The A-B Theory – Illusions EP
Record Label: Action City Inc.
Release Date: During the early morning yawn of 2008
I sometimes picture life as a one of those puzzle games where you try to keep the silver ball out of the little holes. There’s a lot of quick, side-stepping triumphs. But, especially if you’re a middle class teenager, there are lots of black, scary voids. Each hole may represent the time since you last felt the touch of a female (still waiting!) or, depending on your medication, the last time you felt anything at all. There’s been one particular abyss I seem to be stuck inside, and that’s the ol’ one-and-done The Postal Service pulled on me a few years back. Countless times I’ve seen them in “sounds like” sections, but never have I really found an adequate substitute or usurper to their electro-pop throne. (I apologize to Jesse Smith. I’m sure he’s sick and tired of this comparison, but that’s how the bass beat bumps.) The A-B Theory, though, have me peering out of my dark little hole. Jesse Smith (the band’s only member) has clearly proven in these 6 songs that he knows how to write touching pop songs. He’s more than talented, whatever that means.
Illusions opens with “Tell Me How Colorado Is” and the lines, “She’ll never say that she loves me / It’s an inside joke between us.” Smith has plenty of witty moments and even more instances of intense honesty. His voice, as you probably guessed, is light, high-pitched and quite enjoyable. True, it’s all a bit “I wrote this in a coffee shop while it was raining,” but I think that’s part of the charm. His production skills are top-notch as the skittering beat does a good job counterbalancing the overwhelming pop tendencies, which is a longwinded way of saying: this is a fantastic track. Get into it. “A City Scene” features a simple keys and organ section that raises the track right out of the bedroom it was composed within. It’s not all about loneliness (which is a theme both lyrically and musically), though, as Smith occasionally drops lines like, “The working class learning that life’s just a bargain / While the rich men conspire ways to reach heaven.” He balances emotion with intelligence and, despite being surrounded by so many microchip-laden things, sounds wonderfully human.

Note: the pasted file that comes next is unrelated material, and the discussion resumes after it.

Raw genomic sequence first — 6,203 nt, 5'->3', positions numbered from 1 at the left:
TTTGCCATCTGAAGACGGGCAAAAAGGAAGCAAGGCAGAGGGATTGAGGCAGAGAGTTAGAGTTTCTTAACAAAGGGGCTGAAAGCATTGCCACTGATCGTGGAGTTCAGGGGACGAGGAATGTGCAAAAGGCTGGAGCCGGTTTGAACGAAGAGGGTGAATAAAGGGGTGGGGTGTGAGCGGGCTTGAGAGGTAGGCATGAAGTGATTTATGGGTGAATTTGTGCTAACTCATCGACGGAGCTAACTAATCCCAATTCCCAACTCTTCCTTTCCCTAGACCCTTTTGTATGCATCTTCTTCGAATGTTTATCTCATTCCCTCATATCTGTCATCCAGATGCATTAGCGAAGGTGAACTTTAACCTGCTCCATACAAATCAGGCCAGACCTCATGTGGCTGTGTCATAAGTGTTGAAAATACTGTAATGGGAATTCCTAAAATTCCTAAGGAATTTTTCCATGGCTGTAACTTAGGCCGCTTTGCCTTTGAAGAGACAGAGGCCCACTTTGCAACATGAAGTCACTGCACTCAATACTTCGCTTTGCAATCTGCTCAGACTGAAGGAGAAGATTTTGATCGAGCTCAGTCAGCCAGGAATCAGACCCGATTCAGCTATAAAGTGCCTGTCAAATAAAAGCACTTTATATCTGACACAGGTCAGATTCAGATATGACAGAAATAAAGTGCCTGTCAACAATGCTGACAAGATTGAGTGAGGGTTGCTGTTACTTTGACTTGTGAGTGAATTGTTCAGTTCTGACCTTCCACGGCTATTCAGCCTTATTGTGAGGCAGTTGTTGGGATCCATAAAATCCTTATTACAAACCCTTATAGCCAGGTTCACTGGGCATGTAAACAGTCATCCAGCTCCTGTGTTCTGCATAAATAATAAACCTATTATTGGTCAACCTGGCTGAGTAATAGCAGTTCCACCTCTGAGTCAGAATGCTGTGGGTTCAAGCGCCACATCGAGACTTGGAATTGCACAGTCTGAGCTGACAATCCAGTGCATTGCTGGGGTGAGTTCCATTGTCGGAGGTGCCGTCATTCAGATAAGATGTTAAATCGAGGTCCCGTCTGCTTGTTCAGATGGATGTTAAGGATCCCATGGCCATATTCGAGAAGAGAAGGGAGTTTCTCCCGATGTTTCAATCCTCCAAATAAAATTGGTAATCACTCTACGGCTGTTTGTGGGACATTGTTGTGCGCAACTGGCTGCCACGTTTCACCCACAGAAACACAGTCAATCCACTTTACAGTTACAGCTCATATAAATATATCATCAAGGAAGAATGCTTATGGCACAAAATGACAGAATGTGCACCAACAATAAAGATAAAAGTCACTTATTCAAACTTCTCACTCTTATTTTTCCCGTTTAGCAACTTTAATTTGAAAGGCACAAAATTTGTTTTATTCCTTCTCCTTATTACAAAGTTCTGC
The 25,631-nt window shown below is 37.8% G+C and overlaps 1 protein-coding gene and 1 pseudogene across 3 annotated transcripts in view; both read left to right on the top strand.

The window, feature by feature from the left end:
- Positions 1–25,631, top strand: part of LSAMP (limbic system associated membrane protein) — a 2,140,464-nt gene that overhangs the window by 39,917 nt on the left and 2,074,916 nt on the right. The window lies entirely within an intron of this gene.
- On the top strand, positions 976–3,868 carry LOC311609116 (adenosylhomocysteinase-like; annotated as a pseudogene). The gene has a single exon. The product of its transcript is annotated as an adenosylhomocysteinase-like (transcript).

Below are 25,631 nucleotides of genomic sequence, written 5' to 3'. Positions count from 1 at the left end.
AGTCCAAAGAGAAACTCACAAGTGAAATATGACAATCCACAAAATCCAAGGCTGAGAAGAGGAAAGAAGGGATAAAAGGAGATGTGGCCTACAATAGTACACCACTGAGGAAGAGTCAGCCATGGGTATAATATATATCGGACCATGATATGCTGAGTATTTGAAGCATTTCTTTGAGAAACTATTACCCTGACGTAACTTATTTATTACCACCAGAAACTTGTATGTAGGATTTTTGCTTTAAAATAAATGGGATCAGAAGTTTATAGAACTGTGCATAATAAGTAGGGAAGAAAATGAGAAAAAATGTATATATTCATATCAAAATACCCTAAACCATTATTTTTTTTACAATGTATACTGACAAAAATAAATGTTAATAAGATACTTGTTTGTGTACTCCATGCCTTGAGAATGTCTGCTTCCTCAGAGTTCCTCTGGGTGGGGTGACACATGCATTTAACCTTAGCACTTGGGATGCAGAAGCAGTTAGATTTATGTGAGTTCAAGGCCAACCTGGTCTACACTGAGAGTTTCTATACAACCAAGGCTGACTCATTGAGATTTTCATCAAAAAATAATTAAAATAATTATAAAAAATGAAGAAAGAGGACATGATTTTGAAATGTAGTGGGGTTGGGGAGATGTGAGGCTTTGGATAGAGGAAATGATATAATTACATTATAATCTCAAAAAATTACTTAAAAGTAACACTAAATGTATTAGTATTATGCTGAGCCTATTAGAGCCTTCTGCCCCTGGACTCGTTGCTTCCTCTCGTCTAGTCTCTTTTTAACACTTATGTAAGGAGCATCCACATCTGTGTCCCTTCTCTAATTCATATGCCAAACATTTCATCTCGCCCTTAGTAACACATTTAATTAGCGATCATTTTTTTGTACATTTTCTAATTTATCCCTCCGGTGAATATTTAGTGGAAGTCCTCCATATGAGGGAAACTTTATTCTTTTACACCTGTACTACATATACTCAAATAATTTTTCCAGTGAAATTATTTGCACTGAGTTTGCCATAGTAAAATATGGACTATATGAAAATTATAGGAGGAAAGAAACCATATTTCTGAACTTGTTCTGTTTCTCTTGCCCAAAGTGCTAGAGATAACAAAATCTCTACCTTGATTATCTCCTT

“Ataraxia” is perhaps the most Postal Service-esque with its hyper strings and slightly industrial electronics. The lyrics also hit a high point here: “Is it so wrong that this makes me feel complete? / The ocean swallows every bad memory / To watch you die, love / Ignoring all your pleas / I miss your drab heartbeat.” And even when he drops a term like “acquiesce,” which, according to yours truly has something to do with the mating cycle of seals, Smith sounds authentic and never pretentious. “Alarm Clocks And Church Bells” features the most self-deprecating lyrics throughout Illusions. Smith wonders if he has “wasted” his time with this project over a snappy beat and burgeoning keyboard notes. Here’s the short of it, Mr. Smith: Heck No. The road ahead is brightly lit and (if you’re naïve) bump-free. However, after extensive time with Illusions, I have great faith in Smith. He can handle whichever Death Ditch™ the industry casts him into. The A-B Theory are going places and I’ll be one of the first to catch a ride. Going our way?
Recommended If You Like: The Postal Service, The Notwist eating Pixie Sticks, Mockinbird Station, PlayRadioPlay!, Northpark Mall
The re-release of this is going to come out either April 8th or 15th and feature a new song, a couple acoustic versions, possibly a cover song, and possibly a few demos of stuff Jesse did before The A-B Theory :) Also, expect some tour announcements soon!